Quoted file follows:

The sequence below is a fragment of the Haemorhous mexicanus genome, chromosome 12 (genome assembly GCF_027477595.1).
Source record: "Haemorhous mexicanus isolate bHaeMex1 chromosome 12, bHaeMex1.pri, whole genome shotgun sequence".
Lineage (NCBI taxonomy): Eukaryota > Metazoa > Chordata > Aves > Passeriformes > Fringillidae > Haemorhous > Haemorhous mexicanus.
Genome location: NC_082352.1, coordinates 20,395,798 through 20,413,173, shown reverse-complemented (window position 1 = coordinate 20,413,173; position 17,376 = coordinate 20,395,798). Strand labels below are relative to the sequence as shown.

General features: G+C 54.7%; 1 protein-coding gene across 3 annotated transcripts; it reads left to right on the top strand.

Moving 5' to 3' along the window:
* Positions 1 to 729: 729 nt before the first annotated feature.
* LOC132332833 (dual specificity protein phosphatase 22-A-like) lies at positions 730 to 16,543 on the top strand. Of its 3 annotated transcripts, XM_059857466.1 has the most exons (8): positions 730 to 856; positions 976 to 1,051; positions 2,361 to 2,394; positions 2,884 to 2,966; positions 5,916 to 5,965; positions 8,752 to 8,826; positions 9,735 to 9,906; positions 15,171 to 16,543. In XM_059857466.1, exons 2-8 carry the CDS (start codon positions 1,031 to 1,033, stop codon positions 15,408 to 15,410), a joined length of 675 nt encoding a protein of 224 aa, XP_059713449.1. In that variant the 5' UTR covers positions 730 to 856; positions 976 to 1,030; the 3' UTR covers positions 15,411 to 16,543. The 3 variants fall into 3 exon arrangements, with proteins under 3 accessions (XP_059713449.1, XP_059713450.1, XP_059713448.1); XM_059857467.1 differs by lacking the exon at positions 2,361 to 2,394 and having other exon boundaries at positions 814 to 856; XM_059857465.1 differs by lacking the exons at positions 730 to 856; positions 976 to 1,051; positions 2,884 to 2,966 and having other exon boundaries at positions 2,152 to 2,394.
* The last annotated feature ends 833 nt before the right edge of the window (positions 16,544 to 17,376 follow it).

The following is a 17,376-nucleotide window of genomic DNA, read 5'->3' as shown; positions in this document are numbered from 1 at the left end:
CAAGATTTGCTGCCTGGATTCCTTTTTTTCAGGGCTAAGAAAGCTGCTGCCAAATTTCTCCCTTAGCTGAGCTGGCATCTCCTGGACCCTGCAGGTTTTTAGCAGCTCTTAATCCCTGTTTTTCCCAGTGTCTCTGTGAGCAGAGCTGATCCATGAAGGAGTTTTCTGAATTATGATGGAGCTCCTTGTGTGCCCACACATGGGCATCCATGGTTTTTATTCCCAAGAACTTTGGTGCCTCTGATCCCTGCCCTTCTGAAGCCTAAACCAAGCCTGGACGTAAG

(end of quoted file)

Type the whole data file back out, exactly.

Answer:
The sequence below is a fragment of the Haemorhous mexicanus genome, chromosome 12 (genome assembly GCF_027477595.1).
Source record: "Haemorhous mexicanus isolate bHaeMex1 chromosome 12, bHaeMex1.pri, whole genome shotgun sequence".
Lineage (NCBI taxonomy): Eukaryota > Metazoa > Chordata > Aves > Passeriformes > Fringillidae > Haemorhous > Haemorhous mexicanus.
Genome location: NC_082352.1, coordinates 20,395,798 through 20,413,173, shown reverse-complemented (window position 1 = coordinate 20,413,173; position 17,376 = coordinate 20,395,798). Strand labels below are relative to the sequence as shown.

General features: G+C 54.7%; 1 protein-coding gene across 3 annotated transcripts; it reads left to right on the top strand.

Moving 5' to 3' along the window:
* Positions 1 to 729: 729 nt before the first annotated feature.
* LOC132332833 (dual specificity protein phosphatase 22-A-like) lies at positions 730 to 16,543 on the top strand. Of its 3 annotated transcripts, XM_059857466.1 has the most exons (8): positions 730 to 856; positions 976 to 1,051; positions 2,361 to 2,394; positions 2,884 to 2,966; positions 5,916 to 5,965; positions 8,752 to 8,826; positions 9,735 to 9,906; positions 15,171 to 16,543. In XM_059857466.1, exons 2-8 carry the CDS (start codon positions 1,031 to 1,033, stop codon positions 15,408 to 15,410), a joined length of 675 nt encoding a protein of 224 aa, XP_059713449.1. In that variant the 5' UTR covers positions 730 to 856; positions 976 to 1,030; the 3' UTR covers positions 15,411 to 16,543. The 3 variants fall into 3 exon arrangements, with proteins under 3 accessions (XP_059713449.1, XP_059713450.1, XP_059713448.1); XM_059857467.1 differs by lacking the exon at positions 2,361 to 2,394 and having other exon boundaries at positions 814 to 856; XM_059857465.1 differs by lacking the exons at positions 730 to 856; positions 976 to 1,051; positions 2,884 to 2,966 and having other exon boundaries at positions 2,152 to 2,394.
* The last annotated feature ends 833 nt before the right edge of the window (positions 16,544 to 17,376 follow it).

The following is a 17,376-nucleotide window of genomic DNA, read 5'->3' as shown; positions in this document are numbered from 1 at the left end:
CAAGATTTGCTGCCTGGATTCCTTTTTTTCAGGGCTAAGAAAGCTGCTGCCAAATTTCTCCCTTAGCTGAGCTGGCATCTCCTGGACCCTGCAGGTTTTTAGCAGCTCTTAATCCCTGTTTTTCCCAGTGTCTCTGTGAGCAGAGCTGATCCATGAAGGAGTTTTCTGAATTATGATGGAGCTCCTTGTGTGCCCACACATGGGCATCCATGGTTTTTATTCCCAAGAACTTTGGTGCCTCTGATCCCTGCCCTTCTGAAGCCTAAACCAAGCCTGGACGTAAG